Betty Lyons

Freedom of Religion or Belief: Betty Lyons’ Remarks on the UN Special Rapporteur’s Report

Editor’s Note: On October 26, 2022, the Center for Earth Ethics hosted a forum of Indigenous and global leaders to discuss the key findings and recommendations of the report “Indigenous Peoples and the Right to Freedom of Religion or Belief.” This report was presented to the United Nations by Special Rapporteur on Freedom of Religion or Belief Ahmed Shaheed. Speakers included Fred Davie, Roberto Múkaro Borrero, Betty Lyons, Chief Dwaine Perry, Mona Polacca, Tadodaho Sid Hill, Nazila Ghanea, Karenna Gore, and Ahmed Shaheed. In her remarks, Ms. Lyons highlighted the Haudenosaunee Thanksgiving Address, the Doctrine of Discovery and the ongoing challenges that Indigenous communities face in the United States and beyond

This transcript has been edited for length and clarity.

Betty Lyons: “Gaeñ hia uh”—that’s my original name. My colonized name is Betty Lyons, and I’m a proud citizen of the Onondaga Nation. First I want to acknowledge Chief Perry and thank him for allowing us to convene here this evening. To Mona [Polacca], our elder who has come to be with us tonight, too. Roberto Borrero, who is also a leader in his community that has joined us, as well. So I want to thank them for being here and being well. 

To the Special Rapporteur, Ahmed Shaheed, for the Interim Report on the Freedom of Religion or Belief given at the 77th session, I humbly thank you for your important work. We will be using this document going forward. As I said earlier, it is refreshing and made me very hopeful—it’s a long time that we haven’t seen a lot of hope coming from some of the reports out of the UN. So, yes, thank you. We’re very grateful. 

We acknowledge and send our gratitude for your dedication and efforts made and reaching out to Indigenous nations, peoples and communities to be open to our perspective on how we define, practice what is referenced as religions and belief. Freedom to practice or ceremonies, languages, cultures—they are intrinsic to the quality of our lives as Indigenous peoples. We feel it goes a step further. We believe that it is a value system, one which is needed for our mutual survival.

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It is important to understand that the notions of religion and belief are two areas external to us as Indigenous peoples. It is not the belief, but our sacred relationships to the natural world. As we breathe in right now oxygen into our lungs that came from the trees that are outside, part of what we do and part of what you heard our Tadodaho do was to give thanks to all of those sacred beings that provide us and sustain us, and therefore it can’t be separated. It’s part of who we are; it’s part of our DNA, and it’s embedded in who we are as Indigenous peoples. That is what is important for us, because it’s tangible. We see all living beings as relatives and not merely resources. Creator exists in all living beings, not some external being elevated in a distant space.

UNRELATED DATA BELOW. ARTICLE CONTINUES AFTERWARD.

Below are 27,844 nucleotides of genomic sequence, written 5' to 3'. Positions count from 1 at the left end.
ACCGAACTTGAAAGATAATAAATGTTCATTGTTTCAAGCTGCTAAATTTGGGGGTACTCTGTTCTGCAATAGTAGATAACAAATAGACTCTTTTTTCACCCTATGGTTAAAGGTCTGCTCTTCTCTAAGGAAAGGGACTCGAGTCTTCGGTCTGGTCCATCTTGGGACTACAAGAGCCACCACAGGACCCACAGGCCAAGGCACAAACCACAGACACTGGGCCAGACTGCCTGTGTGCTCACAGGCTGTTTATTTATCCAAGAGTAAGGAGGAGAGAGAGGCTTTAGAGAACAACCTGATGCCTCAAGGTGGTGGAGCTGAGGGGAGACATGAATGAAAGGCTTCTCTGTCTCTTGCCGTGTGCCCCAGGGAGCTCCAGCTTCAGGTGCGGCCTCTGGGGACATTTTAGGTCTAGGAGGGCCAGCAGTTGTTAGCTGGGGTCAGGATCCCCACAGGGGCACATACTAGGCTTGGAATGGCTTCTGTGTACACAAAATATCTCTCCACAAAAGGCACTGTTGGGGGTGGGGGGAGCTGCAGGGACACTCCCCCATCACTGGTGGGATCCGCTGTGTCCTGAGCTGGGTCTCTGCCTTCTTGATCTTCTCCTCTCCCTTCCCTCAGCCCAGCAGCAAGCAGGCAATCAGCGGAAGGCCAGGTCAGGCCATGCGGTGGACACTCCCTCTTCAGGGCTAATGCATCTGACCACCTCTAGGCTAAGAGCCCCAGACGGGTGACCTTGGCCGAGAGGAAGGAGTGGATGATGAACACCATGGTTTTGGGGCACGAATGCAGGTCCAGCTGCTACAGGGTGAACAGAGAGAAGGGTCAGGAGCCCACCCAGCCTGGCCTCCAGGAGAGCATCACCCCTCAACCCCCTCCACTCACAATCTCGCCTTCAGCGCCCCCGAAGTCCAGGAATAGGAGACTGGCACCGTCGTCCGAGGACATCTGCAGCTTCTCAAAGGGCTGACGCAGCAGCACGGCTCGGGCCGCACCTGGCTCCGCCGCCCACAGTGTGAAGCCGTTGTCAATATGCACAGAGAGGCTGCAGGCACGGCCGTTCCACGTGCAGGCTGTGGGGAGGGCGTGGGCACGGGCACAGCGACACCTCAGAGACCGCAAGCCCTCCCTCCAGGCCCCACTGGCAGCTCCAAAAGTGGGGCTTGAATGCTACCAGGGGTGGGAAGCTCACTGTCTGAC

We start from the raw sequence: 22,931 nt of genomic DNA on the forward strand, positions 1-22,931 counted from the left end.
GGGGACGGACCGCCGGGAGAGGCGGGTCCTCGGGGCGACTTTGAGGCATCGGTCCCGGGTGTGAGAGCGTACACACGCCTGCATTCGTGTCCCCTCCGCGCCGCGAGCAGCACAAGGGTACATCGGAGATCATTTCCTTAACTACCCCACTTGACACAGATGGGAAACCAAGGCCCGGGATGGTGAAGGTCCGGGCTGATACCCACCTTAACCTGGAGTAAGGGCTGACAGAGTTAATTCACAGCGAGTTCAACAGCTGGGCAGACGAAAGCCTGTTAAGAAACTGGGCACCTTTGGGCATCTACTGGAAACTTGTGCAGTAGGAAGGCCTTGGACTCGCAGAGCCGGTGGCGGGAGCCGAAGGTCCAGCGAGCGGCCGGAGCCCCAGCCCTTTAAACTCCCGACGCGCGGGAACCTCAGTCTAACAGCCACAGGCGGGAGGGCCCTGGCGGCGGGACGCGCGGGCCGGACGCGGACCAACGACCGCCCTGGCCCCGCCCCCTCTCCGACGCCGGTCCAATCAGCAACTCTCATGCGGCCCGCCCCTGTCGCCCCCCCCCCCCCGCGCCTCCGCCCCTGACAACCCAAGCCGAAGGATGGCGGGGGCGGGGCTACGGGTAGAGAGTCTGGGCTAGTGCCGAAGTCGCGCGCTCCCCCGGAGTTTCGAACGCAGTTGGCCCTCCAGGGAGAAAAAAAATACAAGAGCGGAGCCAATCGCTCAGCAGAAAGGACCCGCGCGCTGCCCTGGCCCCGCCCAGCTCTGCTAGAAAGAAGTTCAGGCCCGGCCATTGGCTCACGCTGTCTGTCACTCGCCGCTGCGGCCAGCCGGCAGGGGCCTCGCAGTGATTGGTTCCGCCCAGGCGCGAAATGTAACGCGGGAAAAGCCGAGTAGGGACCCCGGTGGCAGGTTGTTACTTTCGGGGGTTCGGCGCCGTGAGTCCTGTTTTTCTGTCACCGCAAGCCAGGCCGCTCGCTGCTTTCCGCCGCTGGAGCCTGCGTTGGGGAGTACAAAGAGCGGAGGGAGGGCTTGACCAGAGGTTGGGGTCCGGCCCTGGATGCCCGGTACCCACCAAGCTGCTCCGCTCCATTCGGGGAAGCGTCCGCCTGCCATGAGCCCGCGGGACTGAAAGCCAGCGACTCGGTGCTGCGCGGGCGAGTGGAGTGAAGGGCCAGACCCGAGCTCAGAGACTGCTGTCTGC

What you just heard for our Tadodaho, the Haudenosaunee Thanksgiving Address, are the words that come before all else. It reminds us of our responsibility, respect and reciprocity between Indigenous peoples, Mother Earth, and all living beings. Indigenous peoples have a mandate to speak for all those things that can’t speak for themselves. Thank you for your understanding that any actions must take all genders into consideration and listen to the marginalized voices. The Haudenosaunee Confederacy is a matrilineal society—we understand the need for balance and inclusion of women in religion and cultural practices. I also want to thank you for confronting anti-Semitism, Islamophobia and the problems that are happening throughout the world, even the denial of Indigenous peoples on other lands. As you know, there’s so much work that still needs to be done.